related to Polish. Hitler explicitly placed his quest for more Lebensraum
in the east in the tradition of that Drang nach Osten
he even sent German anthropologists into Poland and Russia to find evidence
that ethnic Germans had once occupied those territories.
Stalin, too, saw the contemporary conflict with Germany in a millennial
context. In his victory speech to the people on May 9, 1945, he said: “The
age-long struggle of the Slavonic peoples for their existence and
independence has ended in victory over the German aggressors and German
This might explain why the Soviets were the first of the Allied quartet to
propose the borders of their occupation zone
they had studied their historical atlases beforehand, and were
to roll back German eastward expansion from its high-water mark at the
gates of Moscow to its earliest beginnings, on the banks of the Elbe. As
the Swiss historian Walther Hofer wrote, “The Third Reich did not turn out
to be a thousand-year empire, but in the twelve years of its existence, it
managed to undo the historical achievement of a thousand years”
But this was hardly the end of things: the Red Army’s advance to the Elbe,
once indeed the border between Germanic and Slavic tribes, turned out to be
the Soviet Union’s own high-water mark. By 1990, state communism had
retreated from Central Europe. In a dramatic reversal of fortune, the
Soviet Union was about to collapse as Germany’s two halves re-unified
The Iron Curtain that divided Europe (and Germany) is gone. The European
Union now includes much of Eastern Europe, and indeed some bits of the
former Soviet Union. In Angela Merkel, Germany has its first chancellor
raised in the former East Germany. Although many socio-economic indicators
for the ex-GDR are still not up to par with the western half of Germany,
the border itself has been thoroughly erased from the landscape.
So is that the end of Henry the Fowler’s thousand-year-old border? Maybe
not. Erased borders are like phantom limbs – sometimes it feels like
they’re still there, even when they’re manifestly not.
For one of the most remarkable examples of this revenant quality of former
borders, we need only hop across the Oder-Neisse line to Poland. On the map
of post-communist Poland’s election results, one curious division keeps
cropping up: the old imperial border between Russia and Prussia/Germany, as
it existed when Poland did not, from 1848 to 1918.
In the electoral districts west of that border, it’s usually the more
liberal candidates and parties that win a majority. To the east, with the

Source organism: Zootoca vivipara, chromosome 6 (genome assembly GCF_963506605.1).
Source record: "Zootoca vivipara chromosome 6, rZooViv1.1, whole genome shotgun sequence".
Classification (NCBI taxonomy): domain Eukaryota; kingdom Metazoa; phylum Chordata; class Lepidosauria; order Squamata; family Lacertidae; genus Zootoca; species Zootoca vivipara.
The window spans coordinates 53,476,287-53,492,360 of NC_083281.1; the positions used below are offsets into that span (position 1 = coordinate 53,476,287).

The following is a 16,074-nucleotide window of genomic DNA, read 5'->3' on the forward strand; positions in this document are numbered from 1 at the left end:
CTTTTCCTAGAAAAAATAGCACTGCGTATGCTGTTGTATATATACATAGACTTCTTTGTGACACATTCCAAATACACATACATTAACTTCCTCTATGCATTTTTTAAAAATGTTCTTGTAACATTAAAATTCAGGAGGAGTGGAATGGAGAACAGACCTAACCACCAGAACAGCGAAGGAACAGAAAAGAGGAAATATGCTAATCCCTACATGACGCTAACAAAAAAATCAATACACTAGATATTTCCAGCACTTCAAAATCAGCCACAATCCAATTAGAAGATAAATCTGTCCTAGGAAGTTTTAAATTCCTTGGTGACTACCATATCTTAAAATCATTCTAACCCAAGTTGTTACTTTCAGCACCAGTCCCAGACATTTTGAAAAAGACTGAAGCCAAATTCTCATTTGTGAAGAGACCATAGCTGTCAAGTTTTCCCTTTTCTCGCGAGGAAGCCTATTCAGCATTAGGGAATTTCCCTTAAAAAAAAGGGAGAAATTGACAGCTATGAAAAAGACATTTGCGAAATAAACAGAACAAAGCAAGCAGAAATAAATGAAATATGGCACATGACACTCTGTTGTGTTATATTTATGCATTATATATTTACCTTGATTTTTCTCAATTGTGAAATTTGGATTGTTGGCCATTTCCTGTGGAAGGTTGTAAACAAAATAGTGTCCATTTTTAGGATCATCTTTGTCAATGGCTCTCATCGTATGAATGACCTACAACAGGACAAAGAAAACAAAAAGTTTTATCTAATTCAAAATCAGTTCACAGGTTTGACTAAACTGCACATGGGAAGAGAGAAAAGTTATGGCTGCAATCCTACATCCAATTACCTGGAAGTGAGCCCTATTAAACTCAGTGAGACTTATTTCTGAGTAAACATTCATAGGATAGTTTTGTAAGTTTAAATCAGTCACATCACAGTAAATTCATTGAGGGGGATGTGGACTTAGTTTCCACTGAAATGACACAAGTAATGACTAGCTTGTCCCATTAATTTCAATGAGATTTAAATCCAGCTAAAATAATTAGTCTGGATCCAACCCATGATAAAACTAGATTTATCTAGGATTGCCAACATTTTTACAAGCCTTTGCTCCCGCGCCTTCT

notable exception of Warsaw, the more conservative ones mostly carry the
day. This map shows the geographic distribution of majorities in the first
round of the most recent presidential elections, in 2010, pitting Bronisław
Komorowski (candidate for the liberal Civic Platform party) against
Jarosław Kaczynski (candidate of the conservative Law and Justice party).
Mr. Komorowski, who defeated his opponent 53 percent to 47 percent, won
majorities mainly in the formerly Prussian part of the country, with Mr.
Kaczynski winning mainly in the formerly Russian part.
Read previous contributions to this series.
The fit between modern election result and ancient border is almost
perfect. But how can this be? The ethnic composition of the region has been
shaken up thoroughly since the border last was in effect: following the
Second World War, Germans were expelled from areas east of the Oder-Neisse
line, and Poles moved in from former Polish areas to the east, now annexed
by the Soviet Union.
Yet in spite of these completely different demographics, the former border
keeps resurfacing at Polish national elections – a zombie border indeed.
Earlier treatment of this question
offered up a few intriguing hypotheses: The resettled Poles haven’t
the time yet to “get conservative”; the newer Polish areas have richer
farmland (or a denser rail network), are thus more likely to have liberal
politics. But an answer that fits the question as snugly as the old border
fits contemporary election results remains elusive.
It may seem overly deterministic to link modern election results to ancient
borders that no longer exist; but similar claims have been made about
election outcomes in France, Ukraine and the United States, to name but a
The Web site Electoral Geography <http://www.electoralgeography.com/> is an
excellent place to lose a few hours looking for evidence of old borders, or
any other social patterns, in election result maps. And when all those
shifting boundaries get a bit too much for you, maybe it’s finally time for
the Tagesschau’s soothing weather
where the only lines moving across Europe are the cold fronts.
*Frank Jacobs is a London-based author and blogger. He writes about
cartography, but only the interesting bits.*